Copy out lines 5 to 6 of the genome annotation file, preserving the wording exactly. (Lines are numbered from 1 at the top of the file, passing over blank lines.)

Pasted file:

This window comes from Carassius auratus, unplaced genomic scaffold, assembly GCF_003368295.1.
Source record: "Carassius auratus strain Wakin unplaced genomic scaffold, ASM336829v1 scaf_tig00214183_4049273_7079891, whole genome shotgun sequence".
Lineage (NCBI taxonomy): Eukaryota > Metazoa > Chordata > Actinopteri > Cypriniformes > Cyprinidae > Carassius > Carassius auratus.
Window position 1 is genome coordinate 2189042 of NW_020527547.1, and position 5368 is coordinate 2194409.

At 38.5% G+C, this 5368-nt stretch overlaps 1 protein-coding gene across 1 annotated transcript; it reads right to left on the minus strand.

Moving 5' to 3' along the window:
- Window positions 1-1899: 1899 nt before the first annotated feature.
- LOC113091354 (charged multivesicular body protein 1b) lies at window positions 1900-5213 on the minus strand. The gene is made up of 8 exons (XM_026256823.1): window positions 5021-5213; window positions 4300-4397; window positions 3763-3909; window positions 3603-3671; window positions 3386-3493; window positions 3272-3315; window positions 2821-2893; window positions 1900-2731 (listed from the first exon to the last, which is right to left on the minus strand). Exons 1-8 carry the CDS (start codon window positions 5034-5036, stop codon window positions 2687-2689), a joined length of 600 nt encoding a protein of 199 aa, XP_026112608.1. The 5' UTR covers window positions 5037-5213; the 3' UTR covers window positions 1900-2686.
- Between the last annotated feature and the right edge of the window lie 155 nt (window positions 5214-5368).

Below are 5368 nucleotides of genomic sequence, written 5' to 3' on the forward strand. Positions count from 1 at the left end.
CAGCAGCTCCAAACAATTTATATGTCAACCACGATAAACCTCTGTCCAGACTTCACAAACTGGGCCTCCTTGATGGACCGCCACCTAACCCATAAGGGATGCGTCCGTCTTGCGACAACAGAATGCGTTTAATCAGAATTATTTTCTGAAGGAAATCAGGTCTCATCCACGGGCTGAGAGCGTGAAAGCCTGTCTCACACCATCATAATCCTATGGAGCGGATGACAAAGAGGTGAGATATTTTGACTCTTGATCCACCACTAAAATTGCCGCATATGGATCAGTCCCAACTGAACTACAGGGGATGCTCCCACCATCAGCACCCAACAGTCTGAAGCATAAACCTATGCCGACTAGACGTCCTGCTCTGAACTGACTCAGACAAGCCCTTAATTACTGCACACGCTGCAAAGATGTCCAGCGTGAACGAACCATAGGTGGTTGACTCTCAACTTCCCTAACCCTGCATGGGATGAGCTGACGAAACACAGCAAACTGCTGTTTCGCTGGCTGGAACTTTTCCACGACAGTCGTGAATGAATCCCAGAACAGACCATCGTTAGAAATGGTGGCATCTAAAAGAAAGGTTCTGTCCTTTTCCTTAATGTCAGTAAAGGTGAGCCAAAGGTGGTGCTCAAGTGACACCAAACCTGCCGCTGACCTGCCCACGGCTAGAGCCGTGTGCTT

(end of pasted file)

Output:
At 38.5% G+C, this 5368-nt stretch overlaps 1 protein-coding gene across 1 annotated transcript; it reads right to left on the minus strand.

Moving 5' to 3' along the window: